In his 1907 essay on Chukchi mythology, Bogoraz describe their cosmogony as follows:
According to the cosmogonical beliefs of the Chukchee, there are several worlds situated one above another, in such a manner that the ground of one forms the sky of the one below. The number of these worlds is stated as five, seven, or nine. These worlds are arranged symmetrically above and below the earth, each of the lower worlds having a corresponding one above it. [...] All these worlds, as said before, are joined by holes situated under the Polar Star. Shamans and spirits while going from one world to another slip through these holes.
And earlier, while describing the star itself:
The most important is the Polar Star, which is called in the Chukchee language Ilu'kalin e'nier or Ilu'k-e'iner ("motionless star"), or Aglqe'p- e'ner ("nail star"), or Unp-e'nier ("the pole-stuck star"). This latter name occurs throughout Asia. It suggests the existence of a simile in which all other stars move around the Polar Star as horses or reindeer move around a pole to which they are tethered. The house of the Polar Star stands in the zenith. Directly under it is a hole through which it is possible to pass from one world to another. Through a series of these holes the Polar Star can be seen in al the lower and higher worlds, while the other constellations change with the diferent worlds. Carrying this idea further, the house of the Polar Star is supposed to be higher than that of any other star. It is made of a material similar to ice, and on the top of it is set the beacon - lamp of the star.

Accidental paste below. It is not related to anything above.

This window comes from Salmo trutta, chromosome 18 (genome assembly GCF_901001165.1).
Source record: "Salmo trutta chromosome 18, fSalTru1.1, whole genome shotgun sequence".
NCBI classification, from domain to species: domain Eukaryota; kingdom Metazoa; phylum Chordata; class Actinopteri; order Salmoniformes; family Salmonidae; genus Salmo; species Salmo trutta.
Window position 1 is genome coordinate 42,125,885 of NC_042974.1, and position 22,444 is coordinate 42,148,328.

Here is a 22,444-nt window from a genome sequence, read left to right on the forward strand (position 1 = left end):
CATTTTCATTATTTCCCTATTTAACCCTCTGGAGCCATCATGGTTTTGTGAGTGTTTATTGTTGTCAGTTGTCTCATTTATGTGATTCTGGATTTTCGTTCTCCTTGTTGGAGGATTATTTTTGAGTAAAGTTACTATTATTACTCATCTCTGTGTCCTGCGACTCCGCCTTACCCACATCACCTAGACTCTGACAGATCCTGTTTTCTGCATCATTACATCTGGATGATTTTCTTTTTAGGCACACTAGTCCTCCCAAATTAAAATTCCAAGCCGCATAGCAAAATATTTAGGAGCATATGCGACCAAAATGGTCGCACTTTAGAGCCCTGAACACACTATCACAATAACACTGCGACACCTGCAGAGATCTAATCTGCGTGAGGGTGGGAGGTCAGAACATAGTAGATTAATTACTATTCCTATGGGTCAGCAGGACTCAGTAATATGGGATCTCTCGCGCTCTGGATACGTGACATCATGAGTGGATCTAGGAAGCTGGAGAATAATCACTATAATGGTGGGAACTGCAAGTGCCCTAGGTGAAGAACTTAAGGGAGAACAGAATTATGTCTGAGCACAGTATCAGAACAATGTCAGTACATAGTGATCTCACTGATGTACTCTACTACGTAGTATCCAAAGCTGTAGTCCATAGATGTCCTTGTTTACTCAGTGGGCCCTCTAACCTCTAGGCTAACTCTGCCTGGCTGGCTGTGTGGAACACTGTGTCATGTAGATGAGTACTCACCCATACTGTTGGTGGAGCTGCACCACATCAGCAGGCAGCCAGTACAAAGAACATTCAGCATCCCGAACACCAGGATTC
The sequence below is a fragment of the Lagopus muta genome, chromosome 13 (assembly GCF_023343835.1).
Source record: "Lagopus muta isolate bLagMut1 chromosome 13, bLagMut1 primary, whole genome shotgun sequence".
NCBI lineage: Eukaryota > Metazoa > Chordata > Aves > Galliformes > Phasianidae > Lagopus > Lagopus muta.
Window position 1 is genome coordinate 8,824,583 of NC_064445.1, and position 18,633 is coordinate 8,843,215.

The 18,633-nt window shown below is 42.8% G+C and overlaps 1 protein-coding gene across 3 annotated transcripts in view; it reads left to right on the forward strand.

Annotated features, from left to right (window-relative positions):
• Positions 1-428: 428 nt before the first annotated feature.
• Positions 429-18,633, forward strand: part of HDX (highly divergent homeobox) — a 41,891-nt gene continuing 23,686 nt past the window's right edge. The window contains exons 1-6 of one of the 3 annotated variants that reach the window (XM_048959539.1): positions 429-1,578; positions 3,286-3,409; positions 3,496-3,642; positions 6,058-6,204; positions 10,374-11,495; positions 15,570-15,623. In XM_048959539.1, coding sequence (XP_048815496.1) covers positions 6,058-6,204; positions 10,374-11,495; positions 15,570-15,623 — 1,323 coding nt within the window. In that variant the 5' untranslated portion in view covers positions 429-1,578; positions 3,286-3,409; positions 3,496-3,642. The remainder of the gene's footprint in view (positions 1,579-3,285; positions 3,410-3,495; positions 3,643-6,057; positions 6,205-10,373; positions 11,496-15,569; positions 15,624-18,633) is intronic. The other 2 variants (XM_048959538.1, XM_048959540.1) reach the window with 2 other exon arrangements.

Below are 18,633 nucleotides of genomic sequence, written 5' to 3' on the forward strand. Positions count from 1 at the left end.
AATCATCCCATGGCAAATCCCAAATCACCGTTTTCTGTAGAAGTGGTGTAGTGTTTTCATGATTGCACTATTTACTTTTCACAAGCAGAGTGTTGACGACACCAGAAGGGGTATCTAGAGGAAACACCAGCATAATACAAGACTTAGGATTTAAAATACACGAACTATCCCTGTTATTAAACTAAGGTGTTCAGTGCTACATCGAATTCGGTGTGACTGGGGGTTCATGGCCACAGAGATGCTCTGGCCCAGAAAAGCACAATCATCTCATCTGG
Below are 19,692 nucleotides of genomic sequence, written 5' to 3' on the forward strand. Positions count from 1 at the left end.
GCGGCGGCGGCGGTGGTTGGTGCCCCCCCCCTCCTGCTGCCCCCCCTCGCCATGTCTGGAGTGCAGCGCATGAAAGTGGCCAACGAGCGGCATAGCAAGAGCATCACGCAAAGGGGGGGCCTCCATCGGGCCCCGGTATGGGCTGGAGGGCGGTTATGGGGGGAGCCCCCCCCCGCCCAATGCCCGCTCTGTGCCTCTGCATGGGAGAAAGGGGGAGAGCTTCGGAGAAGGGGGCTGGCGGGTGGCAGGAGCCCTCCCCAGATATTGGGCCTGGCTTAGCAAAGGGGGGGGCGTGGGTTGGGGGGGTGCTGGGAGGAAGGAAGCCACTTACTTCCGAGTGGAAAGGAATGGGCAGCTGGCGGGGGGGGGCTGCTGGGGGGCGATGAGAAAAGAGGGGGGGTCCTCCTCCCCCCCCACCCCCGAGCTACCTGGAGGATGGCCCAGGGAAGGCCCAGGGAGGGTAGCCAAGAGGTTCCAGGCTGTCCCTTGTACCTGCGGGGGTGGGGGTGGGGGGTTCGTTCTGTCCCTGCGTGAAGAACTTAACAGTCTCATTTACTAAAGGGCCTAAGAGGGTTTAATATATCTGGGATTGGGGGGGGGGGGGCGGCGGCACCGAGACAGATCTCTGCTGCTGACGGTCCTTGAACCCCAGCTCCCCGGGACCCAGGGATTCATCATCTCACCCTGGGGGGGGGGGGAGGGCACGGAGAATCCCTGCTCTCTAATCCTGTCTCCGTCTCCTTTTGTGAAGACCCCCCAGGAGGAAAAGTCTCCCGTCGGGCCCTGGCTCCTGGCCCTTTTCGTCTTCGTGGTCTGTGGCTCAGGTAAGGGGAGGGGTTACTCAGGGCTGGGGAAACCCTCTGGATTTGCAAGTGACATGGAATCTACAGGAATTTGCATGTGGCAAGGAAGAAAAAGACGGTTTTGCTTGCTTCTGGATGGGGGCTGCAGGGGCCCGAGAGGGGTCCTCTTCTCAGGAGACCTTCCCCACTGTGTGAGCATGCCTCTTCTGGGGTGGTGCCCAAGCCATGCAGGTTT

The Chukchi being a people living in the arctic Siberia, one would indeed expect the North Star to be central to their cosmogony. Hence my question: did the other people indigenous to the Arctic develop similar cosmogonical beliefs surrounding the North Star?